Lighter rains mean more fires — and more pollution.
An unexpected link between the climate event El Niño and a rise in the number of deaths in southeast Asia is revealed in research published today in Nature Climate Change1.
El Niño events, which displace warm water into the eastern Pacific Ocean and cool waters near Indonesia, exert their effect by suppressing the monsoon rains that usually put a dampener on the use of fire to clear land for agriculture. The resulting additional pollution can account for as many as 15,000 deaths in El Niño years, the study says.
“We usually think of deforestation and fires in terms of global carbon emissions, but we are seeing this regional impact on public health as well,” says Miriam Marlier, a graduate student at Columbia University’s Lamont-Doherty Earth Observatory in Palisades, New York, who led the study.
The work focused on an area that is home to 540 million people, stretching from Indonesia to the Philippines, Vietnam and Thailand. Marlier and her team used emissions estimates derived from satellite observations for 1997–2006, which they plugged into a pair of atmospheric chemistry models to analyse air pollution in the region.
During the strong El Niño of 1997, the analysis revealed that there was a spike in the amount of fine particles in the atmosphere, exceeding air-quality standards recommended by the World Health Organization by 300% for some 200 days of the year. There was also an increase in the level of ozone, a component of smog, for the same period. By contrast, when a La Niña event occurred in 2000, which saw warmer water enhance the monsoon rains, the level of carbon particulates was 98% lower than in 1997. The pollution is worst over Indonesia and Malaysia but also extends further into the mainland.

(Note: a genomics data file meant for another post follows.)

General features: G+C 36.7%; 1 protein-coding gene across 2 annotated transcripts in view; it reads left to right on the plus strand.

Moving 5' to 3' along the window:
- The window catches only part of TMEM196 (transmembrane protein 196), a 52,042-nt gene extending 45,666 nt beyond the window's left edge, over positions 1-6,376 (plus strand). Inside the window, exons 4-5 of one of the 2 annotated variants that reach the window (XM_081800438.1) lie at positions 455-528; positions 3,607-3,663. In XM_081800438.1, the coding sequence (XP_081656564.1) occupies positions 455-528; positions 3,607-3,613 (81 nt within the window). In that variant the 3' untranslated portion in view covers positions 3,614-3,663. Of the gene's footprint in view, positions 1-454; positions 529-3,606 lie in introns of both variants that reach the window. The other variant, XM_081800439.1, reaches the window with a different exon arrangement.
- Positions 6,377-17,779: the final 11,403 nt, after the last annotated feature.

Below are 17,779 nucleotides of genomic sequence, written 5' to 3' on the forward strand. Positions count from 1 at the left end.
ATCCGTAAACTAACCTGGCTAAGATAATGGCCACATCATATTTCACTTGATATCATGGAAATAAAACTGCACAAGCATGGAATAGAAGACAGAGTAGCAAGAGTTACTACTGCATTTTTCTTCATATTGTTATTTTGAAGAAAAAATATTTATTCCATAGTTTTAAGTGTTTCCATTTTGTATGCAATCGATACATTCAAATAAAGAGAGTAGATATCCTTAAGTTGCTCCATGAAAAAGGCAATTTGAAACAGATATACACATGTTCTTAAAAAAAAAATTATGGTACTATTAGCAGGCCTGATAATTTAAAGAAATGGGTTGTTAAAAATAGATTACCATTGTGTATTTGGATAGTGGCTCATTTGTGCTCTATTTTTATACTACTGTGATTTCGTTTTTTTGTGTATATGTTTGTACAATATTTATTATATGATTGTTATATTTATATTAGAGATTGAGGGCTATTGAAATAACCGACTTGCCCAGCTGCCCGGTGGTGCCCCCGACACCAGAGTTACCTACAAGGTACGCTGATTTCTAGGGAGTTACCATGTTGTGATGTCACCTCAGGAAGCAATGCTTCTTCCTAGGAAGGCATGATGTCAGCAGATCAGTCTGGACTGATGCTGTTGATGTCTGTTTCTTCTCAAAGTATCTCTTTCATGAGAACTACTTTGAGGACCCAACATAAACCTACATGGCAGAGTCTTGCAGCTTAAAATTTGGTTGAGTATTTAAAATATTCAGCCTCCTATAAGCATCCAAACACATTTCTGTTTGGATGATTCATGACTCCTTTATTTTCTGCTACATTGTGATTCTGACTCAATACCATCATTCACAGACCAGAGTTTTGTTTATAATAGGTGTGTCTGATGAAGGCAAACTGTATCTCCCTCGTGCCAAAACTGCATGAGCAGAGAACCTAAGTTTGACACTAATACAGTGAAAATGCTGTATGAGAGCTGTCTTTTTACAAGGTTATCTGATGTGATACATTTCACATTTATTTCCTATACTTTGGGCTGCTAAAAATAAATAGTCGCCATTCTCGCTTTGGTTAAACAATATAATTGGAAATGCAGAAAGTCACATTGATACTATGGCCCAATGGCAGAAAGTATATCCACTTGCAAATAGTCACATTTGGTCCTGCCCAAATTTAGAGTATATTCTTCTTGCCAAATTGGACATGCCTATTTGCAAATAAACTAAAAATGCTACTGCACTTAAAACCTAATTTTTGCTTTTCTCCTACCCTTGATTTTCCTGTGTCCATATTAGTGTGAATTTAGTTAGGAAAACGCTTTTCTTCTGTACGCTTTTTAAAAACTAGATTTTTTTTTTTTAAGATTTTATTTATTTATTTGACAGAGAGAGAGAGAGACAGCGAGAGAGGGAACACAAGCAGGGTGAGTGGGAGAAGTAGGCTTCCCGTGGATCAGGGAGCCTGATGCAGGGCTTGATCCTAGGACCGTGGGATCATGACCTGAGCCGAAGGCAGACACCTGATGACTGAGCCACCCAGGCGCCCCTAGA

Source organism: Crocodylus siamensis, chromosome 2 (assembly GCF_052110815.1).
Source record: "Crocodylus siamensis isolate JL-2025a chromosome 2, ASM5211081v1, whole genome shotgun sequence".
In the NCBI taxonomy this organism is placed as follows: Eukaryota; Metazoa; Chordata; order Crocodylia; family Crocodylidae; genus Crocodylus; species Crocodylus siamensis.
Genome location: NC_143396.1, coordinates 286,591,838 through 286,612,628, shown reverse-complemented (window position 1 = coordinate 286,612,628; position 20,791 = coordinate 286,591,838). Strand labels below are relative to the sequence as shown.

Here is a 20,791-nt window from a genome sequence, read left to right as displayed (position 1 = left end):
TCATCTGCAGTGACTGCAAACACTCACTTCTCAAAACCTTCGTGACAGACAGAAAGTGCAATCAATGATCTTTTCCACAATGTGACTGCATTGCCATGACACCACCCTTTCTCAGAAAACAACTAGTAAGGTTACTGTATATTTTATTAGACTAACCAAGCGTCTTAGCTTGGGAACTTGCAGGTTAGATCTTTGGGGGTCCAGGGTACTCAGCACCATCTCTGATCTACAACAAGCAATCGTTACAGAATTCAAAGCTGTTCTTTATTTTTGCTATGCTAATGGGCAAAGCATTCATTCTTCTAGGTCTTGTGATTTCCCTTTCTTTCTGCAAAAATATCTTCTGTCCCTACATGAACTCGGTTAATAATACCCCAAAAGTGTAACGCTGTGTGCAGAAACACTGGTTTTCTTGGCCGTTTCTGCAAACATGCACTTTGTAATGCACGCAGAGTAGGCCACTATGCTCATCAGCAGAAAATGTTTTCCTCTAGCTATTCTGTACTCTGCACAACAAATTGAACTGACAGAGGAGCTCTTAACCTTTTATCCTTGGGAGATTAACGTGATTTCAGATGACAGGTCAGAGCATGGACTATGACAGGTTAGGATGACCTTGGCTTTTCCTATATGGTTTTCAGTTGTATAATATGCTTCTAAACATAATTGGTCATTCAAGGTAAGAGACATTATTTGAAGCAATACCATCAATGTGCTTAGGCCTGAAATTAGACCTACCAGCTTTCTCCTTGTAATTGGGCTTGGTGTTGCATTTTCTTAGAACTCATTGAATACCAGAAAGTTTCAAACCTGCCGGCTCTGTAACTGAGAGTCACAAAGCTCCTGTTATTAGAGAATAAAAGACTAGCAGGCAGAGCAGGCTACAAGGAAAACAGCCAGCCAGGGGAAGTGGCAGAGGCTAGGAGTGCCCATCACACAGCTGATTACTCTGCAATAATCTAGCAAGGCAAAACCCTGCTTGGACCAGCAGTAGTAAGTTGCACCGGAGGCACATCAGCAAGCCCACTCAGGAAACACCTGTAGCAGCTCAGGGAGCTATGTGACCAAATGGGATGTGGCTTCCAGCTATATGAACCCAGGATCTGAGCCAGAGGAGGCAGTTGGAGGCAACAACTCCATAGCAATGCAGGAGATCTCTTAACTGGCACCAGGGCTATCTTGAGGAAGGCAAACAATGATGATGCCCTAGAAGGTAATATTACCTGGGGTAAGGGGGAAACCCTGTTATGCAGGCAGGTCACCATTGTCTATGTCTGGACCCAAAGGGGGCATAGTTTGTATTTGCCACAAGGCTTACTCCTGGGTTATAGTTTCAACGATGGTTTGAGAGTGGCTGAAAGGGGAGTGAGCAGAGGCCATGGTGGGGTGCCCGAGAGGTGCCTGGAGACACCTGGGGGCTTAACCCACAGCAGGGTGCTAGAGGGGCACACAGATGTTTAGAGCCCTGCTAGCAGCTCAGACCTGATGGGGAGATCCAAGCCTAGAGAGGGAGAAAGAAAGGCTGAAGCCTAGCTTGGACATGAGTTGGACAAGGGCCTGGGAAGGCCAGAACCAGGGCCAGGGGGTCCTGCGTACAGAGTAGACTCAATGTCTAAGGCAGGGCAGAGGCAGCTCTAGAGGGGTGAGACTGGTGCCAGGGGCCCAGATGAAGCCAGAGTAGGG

The researchers calculate that the increased air pollution in El Niño years would exact a heavy toll on the population. Carbon particulates, which contribute to heart disease, would have the greatest effect, causing 6,800–14,300 more deaths. Ozone would be responsible for an additional 2,300–5,900 deaths.
The study brings together disparate data to offer a fresh perspective on the effects of deforestation on human health, says Guido van der Werf, who studies global fire emissions at VU University Amsterdam and was not involved in the research. “Hopefully these results will somehow trickle down to the ones that are most exposed to poor air quality,” he says. The good news, van der Werf adds, “is that these fires are all caused by humans, so in principle they can be prevented”.
Drew Shindell, a co-author on the study and modeller at NASA’s Goddard Institute for Space Studies in New York, says he was surprised at the role fires played in determining air quality. Although much of the burning takes place in Sumatra and Borneo, the effects are noticeable even in large cities such as Singapore and Kuala Lumpur in Malaysia. “I wasn’t surprised that there would be a big impact in rural areas,” Shindell says, “but it turned out that the influence of these fires was so large that even in urban areas it was really important.
Marlier, M. E. et al. Nature Clim. Change http://dx.doi.org/10.1038/nclimate1658 (2012).